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Duke Ellington School of the Arts Aftermath II: The Silence Soldiers: Breaking the Appearance of Delicacy

By • Mar 23rd, 2010 • Category: Cappies

Aftermath II: The Silence Soldiers: Breaking the Appearance of Delicacy is an original play by students from Duke Ellington School of the Arts about the pain and suffering of women all around the world. It is a collection of “scenes, monologues, speeches, musings, rants and raves,” according to the director, about everything from women in religion to prostitution to rape and abuse to gender inequality, even within the United States. What was produced was a stunning production that pushed both the actors and the audience far out of their comfort zone.

The piece was ensemble-oriented, and very much played like a sort of Chautauqua at times, with someone speaking and the rest of the ensemble, who sat on chairs surrounding the central stage, reacting. But some pieces were genuinely stories, and with very able story tellers. In the play “Lita,” by Aleca Piper, a girl recounts the day that her genitals were ceremoniously mutilated by her father. Piper, in the title role, was heart wrenching, tears pouring down her face as she spoke, conveying the horror and pain with singular beauty. “Sakina and Katie,” a play about two women who had acid thrown onto their faces, was a very moving piece in which Hannah Goldman and Danielle Miller made the audience feel their pain, screaming, crying, pleading for it to stop and for their mothers, explaining the aftermath, and the injustice and inequality that accompanied it. And Derrica Kerney as the title role in “Shoshanna Speaks” conveyed terror and uncertainty and injustice within our own military.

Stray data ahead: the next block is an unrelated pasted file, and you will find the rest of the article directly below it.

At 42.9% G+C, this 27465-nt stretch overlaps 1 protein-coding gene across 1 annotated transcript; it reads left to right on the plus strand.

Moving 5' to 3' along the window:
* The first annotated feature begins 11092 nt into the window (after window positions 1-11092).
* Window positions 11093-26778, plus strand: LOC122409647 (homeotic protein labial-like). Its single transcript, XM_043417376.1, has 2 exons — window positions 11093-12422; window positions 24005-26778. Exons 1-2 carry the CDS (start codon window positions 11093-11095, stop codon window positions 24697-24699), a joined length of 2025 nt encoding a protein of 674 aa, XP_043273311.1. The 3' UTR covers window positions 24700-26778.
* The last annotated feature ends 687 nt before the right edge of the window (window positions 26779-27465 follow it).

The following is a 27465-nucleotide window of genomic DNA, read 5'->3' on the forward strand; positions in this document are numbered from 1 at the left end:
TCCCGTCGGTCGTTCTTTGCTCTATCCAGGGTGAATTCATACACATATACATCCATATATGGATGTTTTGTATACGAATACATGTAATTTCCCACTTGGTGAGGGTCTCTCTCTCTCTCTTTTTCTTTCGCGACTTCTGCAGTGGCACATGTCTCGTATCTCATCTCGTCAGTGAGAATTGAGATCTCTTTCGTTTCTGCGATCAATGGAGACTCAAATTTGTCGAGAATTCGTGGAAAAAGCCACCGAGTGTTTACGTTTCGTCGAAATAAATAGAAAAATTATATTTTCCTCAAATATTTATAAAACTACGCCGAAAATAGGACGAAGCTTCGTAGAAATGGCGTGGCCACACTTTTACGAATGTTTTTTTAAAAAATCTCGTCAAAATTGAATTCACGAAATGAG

Playwriting is a very difficult art, because you have to strike a balance between words and emotions, making it neither too wordy nor too sparse, neither too quiet nor too over the top. The students of Duke Ellington demonstrated this balance well, creating compelling characters and lovely descriptions, and writing lectures that weren’t too preachy, yet drove the point home. In “The Bitch Asked for It,” Cienna Rose took on the issue of gang rape in the U.S., looking at it from several perspectives, including that of a Blood gang member, a News Anchor, a Victim, and a Husband. “Day and Night” by Billie Krishawn-Holmes, explored sex, alternating between Day, a girl who chose to have sex, and Night, a girl who was raped. She almost played with her characters, having them both describe the night and the moon, switching off, describing their views, either struck with beauty or terrified for life. And “For Sarah,” a speech on being an African American woman by Keziah John-Paul, was empowering but not overwhelming, choosing to question rather than declare.

The actors and actresses in this play commanded their audience to sit up and listen. This was no Saturday afternoon distraction, but a calling. The ensemble showed us what was happening now, all around the world, to women. They did so with grace and strength, telling us terrible tales, but never losing sight of the idea the battle in the 21st century is the fight to make men and women equal.

Review submitted by Nora Spellane of Woodrow Wilson Senior High School.

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